Our problem lies in the fact that the courts are basically corrupt. Most federal judges simply look the other way as the U.S. Attorneys engage in contemptible fabrications when the issue of the income tax is brought before them. Why? Because the judges know that if the income tax is declared UNconstitutional in either its writing or its application, then what is to replace it to shore up all the government programs and bureaucracies that have been amassed over the years (about $1 trillion worth of expenditures)? They fear the system will implode without the income tax; and no judges are going to opt for that. They are going to PRESERVE the system at all costs. They will justify their corruption of the Constitution in regard to the income tax with the convenient excuse that "it's in the national interest."
Thus I have grave doubts whether any court in this land will soon declare the income tax to be UNconstitutional, even in application, as long as massive government bureaucracy needs to be paid for. The courts will always preserve the system by sophistry and semantic corruption.
This means that, though Irwin Schiff, Larken Rose, Bob Schulz, et al are fighting the good fight, it may not be enough, or at least not enough to repeal the income tax in our lifetimes! In my opinion, we will have to dramatically reduce government first before we can get the courts to act responsibly and declare the income tax to be UNconstitutionally applied, and then eliminated. This is because we will then have a government that can be supported by tariffs and excise taxes as the Constitution authorizes. As a result, the judges will not fear that the system will collapse, and they will begin to interpret the law correctly.
The position of the anti-income tax movement has always been that we don't have to worry about the government being supported in the absence of income tax revenues because we can fund all legitimate federal functions with tariffs and excise taxes. This is true; we can fund the legitimate functions in this way. The problem consists in getting from where we are today to legitimacy. This is a goal that cannot be achieved overnight. While phasing down to a smaller more Constitutional structure, the government will still need revenues.
For example, the Federal Government took in about $1.2 trillion in revenue from the income tax in fiscal year 2000. These revenues went toward supporting a lot of waste and boondoggles. But lets say that we chopped $400 billion of waste in three years as The People's Budget showed could be done [Regnery, 1995]. We still have $800 billion to account for.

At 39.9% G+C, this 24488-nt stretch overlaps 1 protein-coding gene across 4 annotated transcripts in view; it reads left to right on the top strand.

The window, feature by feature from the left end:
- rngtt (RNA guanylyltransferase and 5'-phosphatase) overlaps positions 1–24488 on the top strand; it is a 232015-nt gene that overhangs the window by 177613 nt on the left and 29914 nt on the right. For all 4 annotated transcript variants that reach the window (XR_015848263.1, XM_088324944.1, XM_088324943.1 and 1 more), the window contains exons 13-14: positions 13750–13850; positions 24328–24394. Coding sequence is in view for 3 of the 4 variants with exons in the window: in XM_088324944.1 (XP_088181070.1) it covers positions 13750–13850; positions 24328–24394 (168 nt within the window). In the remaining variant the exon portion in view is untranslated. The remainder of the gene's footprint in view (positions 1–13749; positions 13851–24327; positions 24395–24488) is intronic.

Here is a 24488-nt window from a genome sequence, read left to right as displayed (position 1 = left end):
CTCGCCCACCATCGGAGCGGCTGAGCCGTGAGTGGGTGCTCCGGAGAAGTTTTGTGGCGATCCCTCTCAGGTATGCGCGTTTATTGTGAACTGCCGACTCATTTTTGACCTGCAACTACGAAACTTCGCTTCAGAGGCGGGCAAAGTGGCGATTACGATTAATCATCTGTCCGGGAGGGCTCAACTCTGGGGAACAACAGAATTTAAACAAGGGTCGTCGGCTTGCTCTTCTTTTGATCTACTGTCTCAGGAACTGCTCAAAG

Let's then say that we somehow convince the American people to abolish the Fed and pay off the national debt by swapping non-interest paper (money) for interest-bearing paper (bonds) as Vincent LoCascio recommends. By phasing out the privilege of fractional reserve banking over 10 years, his plan would be non-inflationary, and it would chop another $300 billion in annual interest. ["Pay Off the National Debt,"]
We now need only $500 billion in revenue to fund the military and other assorted functions. Would tariffs and excise taxes suffice at this juncture? Perhaps, especially if a small national sales tax of say 3% is enacted (a sales tax is defined in the dictionary as an "excise" tax, and would, according to some legal minds in the tax reform movement, be Constitutional).
But the question is how do we get from where we are to legitimacy? I submit that this can best be done by eliminating the progressivity of rates in our present tax system. It is progressivity of rates that leads to "infinite demand" for government services, which causes relentless government growth. But if everyone were required to pay out of his own pocket (i.e., with a flat tax), then the American people would not want all this government expansion. In fact they would suddenly want just the opposite. They would start voting for those politicians that campaigned on REDUCING government instead of EXPANDING it. We would have a monumental shift in political opinion in this country simply by eliminating progressivity. If combined with a restoration of gold backing to the dollar, it would stop government growth cold, and in fact start shrinking it. [For a more detailed explanation of why this is so, see my previous article, "Gold Money and Equal Tax Rates."]